Nasa / Space

Quotable geek films top the list of Geekend posts in 2011

IT humor, NASA, bad Star Trek episodes, and astrophotography are some of the topics featured in the hottest Geekend posts of the year.

One highlight of working on the Geekend blog this year for me was the return of our dear friend, former colleague, and aspiring sci-fi writer Jay Garmon to our list of contributors. Based on the fact that three of the top five Geekend posts of the year were written by Jay, I think it's fair to assume readers are happy The Trivia Geek is back.

Thanks to our wonderful Geekend contributors and loyal readers for another great year of off-topic discussions. Here are the 10 most-viewed Geekend posts published in 2011.

1: The 25 most quotable geek films...ever!

The 25 films that are not only near and dear to the average geek's heart, but have produced at least one indispensable quote that can and should be used at every opportunity.

2: The humorous side of IT

Some geek humor is only appreciated by IT pros. Alan Norton discusses clueless user stories, silly names, and more, as well as when humor and IT don't mix.

3: NASA's last Shuttle mission: What does this mean for the future of manned flight?

Read what NASAs Charles Bolden says about outsourcing low-orbit to the private sector.

4: The five worst Star Trek episodes of all time

More than a few of Kirk and Spock's original voyages were (ahem) less than stellar. We round out the bottom five for your reading...pleasure?

5: Geek Trivia: Why does the last space shuttle mission have the smallest flight crew in 28 years?

Not since the maiden flight of Challenger in 1983 has a space shuttle operated with just a four-man crew complement - but that's exactly how many astronauts will be aboard the final space shuttle mission. Find out why in the triumphant return of Geek Trivia.

6: 56 geek movies of 2011

Geekend contributor Edmond Woychowsky described what movies coming out in 2011 he planned to see opening night.

7: ASUS Eee Pad Transformer tablet is a mixed bag

Despite its issues, the ASUS Eee Pad Transformer is the strongest Android Honeycomb tablet on the market, according to reviewer Donovan Colbert.

8: Make a geek happy with our annual gift guide

TechRepublic applies its unique technology perspective to review of some of the best geek gifts available and makes them available in a free download.

9: Photographer captures entire night sky in massive image

Astrophotographer Nick Risinger traveled 60,000 miles and took 37,440 exposures to create a 5,000 megapixel photo of the entire night sky. Learn more about his Photopic Sky Survey.

10: BlizzCon 2011 photos and news about World of Warcraft, Diablo III, StarCraft II

Wally Bahny covers the major announcements at BlizzCon 2011 about the next WoW expansion pack, Diablo III, and StarCraft II. We also feature photos of costumed attendees.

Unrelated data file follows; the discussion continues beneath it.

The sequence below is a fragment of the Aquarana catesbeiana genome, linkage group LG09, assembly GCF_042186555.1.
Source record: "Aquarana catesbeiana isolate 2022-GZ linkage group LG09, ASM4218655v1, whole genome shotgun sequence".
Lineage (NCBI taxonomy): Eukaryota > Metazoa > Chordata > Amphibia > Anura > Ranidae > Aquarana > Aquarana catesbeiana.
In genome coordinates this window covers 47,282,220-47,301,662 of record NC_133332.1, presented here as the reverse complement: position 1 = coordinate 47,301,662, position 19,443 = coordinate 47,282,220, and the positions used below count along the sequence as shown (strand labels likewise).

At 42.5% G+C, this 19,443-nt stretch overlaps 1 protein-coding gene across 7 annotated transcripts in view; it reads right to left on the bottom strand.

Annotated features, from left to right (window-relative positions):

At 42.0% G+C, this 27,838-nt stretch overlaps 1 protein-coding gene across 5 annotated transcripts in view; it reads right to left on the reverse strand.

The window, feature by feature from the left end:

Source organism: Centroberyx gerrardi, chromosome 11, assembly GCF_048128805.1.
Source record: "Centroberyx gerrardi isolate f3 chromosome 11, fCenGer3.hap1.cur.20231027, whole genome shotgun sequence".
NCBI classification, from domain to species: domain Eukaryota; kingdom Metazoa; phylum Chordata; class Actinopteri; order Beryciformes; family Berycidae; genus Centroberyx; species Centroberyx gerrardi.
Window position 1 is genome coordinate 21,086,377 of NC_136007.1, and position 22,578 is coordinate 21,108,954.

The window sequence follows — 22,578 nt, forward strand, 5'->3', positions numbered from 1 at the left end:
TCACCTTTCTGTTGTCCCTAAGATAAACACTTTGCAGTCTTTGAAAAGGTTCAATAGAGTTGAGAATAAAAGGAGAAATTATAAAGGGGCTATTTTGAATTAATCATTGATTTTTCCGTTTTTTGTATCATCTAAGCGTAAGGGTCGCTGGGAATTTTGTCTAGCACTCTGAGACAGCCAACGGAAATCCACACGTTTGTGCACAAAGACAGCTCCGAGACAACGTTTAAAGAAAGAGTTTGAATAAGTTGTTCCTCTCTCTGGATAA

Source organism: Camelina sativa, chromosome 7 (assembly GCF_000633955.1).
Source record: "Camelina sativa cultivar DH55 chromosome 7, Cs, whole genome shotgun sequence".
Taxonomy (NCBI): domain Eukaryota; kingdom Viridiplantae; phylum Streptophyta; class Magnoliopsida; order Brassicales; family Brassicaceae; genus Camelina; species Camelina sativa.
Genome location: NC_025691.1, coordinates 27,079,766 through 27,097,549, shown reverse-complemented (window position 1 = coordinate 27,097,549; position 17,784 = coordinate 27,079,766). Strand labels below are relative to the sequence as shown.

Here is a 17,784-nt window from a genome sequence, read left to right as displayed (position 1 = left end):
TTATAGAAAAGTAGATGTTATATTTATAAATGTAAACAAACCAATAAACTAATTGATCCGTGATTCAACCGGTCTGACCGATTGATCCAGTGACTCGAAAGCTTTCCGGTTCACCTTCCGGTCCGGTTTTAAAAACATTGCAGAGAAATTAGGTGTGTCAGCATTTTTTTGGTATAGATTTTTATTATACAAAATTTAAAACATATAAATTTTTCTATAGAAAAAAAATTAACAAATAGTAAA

Honorable mentions from years past for your reading enjoyment:

About

Mary Weilage is a Senior Editor for CBS Interactive. She has worked for TechRepublic since 1999.

4 comments
chrisbedford
chrisbedford

One of the articles referenced was from 2002, the other from 2008. Are these really the most popular articles from 2011? If so, measured how? I saw no recent comments on either. But then, I got bored and skipped a lot because I have heard all these stories - or variations on them - many times before. Pretty much all the anecdotes are of the "clever me, stoopid you" variety, and certainly there are a lot of stupid users - e.g. a person with 3 PhD degrees but not enough common sense not to fold a floppy disk - but there are still many that highlight lack of basic training. Sure, as one writer pointed out, when you have a car smash you don't blame your driving instructor - but this analogy neglects one important difference between driving a car and driving a computer: licencing. No permit required to operate a PC, and w-a-a-a-a-y too many employers assume when someone tells them on a resume that they "know computers" that it's true. Duh, everyone lies on their resume, how can you take something like that at face value? And anyway, one man's "knows computers" can differ hugely from the next. Every emplower, irrespective of size, should have formal basic computer training for all new employees - or, if the person akes offence, then some form of evaluation of computer skills and knowledge. Not administered by the company themselves, unless they have a formal, separate, HR division, but by a third party, preferably a professional computer training school of some sort. Needn't be a 3-day advanced Excel course, but almost every user I've ever come across could benefit from a half-day general orientation course. Most important skill when doing end-user support: not problem-solving, not Windows (or any other OS) knowledge, not dexterity with screwdriver or keyboard, but PATIENCE.

Sterling chip Camden
Sterling chip Camden

Getting Jay back was the best thing you could have possibly done for this space.

Jay Garmon
Jay Garmon

You guys are gonna make me blush.

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